A board game renaissance has taken the nerd world by storm, so much so that there’s even International TableTop Day on Saturday, April 29. That day, the Las Cruces Board Gamers and South West Area Gamers will host a game-a-thon at New Mexico State University’s Corbett Center.
With several shops catering to tabletop game enthusiasts, El Paso’s board game scene is growing, too.
“I started my shop because I wanted to build a community around games and gaming,” said Brandon Sivret, owner of Military Gamer Supply.
The store had its grand opening in November 2016 and already has two locations, including one at Fort Bliss. With 1000 square feet of retail space, the venue includes video game rooms, a coffee bar, a custom board game terrain workshop and a tabletop game area. Sivret is currently working on adding a PC game room.
Hardcore gamers aren’t necessarily going for the classic Trouble and Clue games of yore. Taking it miles further, enthusiasts are going for games that delve into worlds filled with complex plots and boundless fantasy. Take Scythe, a game where five players compete in a steam punk 1920s Eastern Europe. The game includes coal powered merchandise, battles and stealing food and money from local farmers in an attempt to start a lucrative coal mine.
For those undaunted by such detailed games, gathering at places such as Military Gamer Supply have become a routine pastime.
“The community and the people we’ve drawn to the store are a diverse group of wonderful gamers who have made the difficulties of starting a small business all very worthwhile,” Sivret said.
Other game stores around town include Sun City Games on Yandell Drive, the Northeast’s Comics, Cards and Collectibles and Game Vault.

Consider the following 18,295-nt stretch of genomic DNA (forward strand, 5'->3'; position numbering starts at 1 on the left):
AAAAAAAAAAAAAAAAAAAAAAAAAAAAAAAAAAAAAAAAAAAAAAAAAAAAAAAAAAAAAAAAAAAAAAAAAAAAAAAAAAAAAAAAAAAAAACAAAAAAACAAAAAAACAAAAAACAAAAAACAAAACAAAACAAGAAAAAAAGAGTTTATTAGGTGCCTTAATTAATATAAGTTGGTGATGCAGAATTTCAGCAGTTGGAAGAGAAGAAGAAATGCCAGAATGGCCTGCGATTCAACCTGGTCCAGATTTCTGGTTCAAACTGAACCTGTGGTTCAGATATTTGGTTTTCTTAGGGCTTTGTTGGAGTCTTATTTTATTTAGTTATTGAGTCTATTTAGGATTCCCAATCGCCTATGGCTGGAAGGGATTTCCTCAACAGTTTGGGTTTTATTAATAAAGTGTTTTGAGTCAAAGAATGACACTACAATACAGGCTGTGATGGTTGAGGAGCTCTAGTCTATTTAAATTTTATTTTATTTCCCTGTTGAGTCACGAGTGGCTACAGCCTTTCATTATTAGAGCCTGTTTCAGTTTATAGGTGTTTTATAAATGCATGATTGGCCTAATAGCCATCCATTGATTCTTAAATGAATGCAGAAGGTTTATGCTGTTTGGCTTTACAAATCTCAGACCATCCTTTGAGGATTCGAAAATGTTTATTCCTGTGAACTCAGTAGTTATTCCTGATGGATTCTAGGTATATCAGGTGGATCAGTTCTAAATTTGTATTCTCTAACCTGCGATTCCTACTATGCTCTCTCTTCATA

Game Vault, which also opened last year, hosts a board game night every Tuesday, Magic: The Gathering night on Fridays and a “Pokemon” card game night on Thursdays. Owner Lyndi Barnard said she’s seen attendance increase over the past few weeks.
“I’ve got people that know nothing about board games except for the typical Monopoly type of thing, and they’re really enjoying it,” Barnard said. “They’re making new friends. They’re hanging out after the game’s over with, talking and getting to know each other.”
One frequenter of Game Vault’s board games night is Rogelio Long. He and a few friends started the Boarder City Game Convention last year. He also started the University of Texas at El Paso’s Meeple Board Game Society. A meeple is a little board game piece that represents a person.
Long isn’t content with just playing board games, though. Along with his buddies Willy Enriquez, Matthew Melendez and Georgie Hinojosa, he created a game company called Three Wizards of the Mustache.
“It all starts with the idea,” Long said about crafting board games. “I work through the mechanics to balance them to make sure that it is a game that can be fun and not broken in some way.”
Long and his buddies plan to debut their latest game, Artisan Jewel Crafters, at this year’s Boarder City Game Con. It’s a card game meant for two-four players that takes 30-45 minutes to play. The point of the game is to gather a limited supply of ore and gems to make jewelry and score points.
As more gamers begin to connect throughout the city, the opportunities to create more events and games have also increased. This gave Long and his friends the confidence to continue with the game convention, which happens June 23-25.
“We had been going to board game cons outside of El Paso and the nearest one is a five hour drive, which is kind of a pain,” Long said. “I told myself if we got a hundred, it would be a success and we’d do it again next year, and here we are.”
Be sure to catch the convention’s fundraiser on May 20 at UTEP’s Union Building.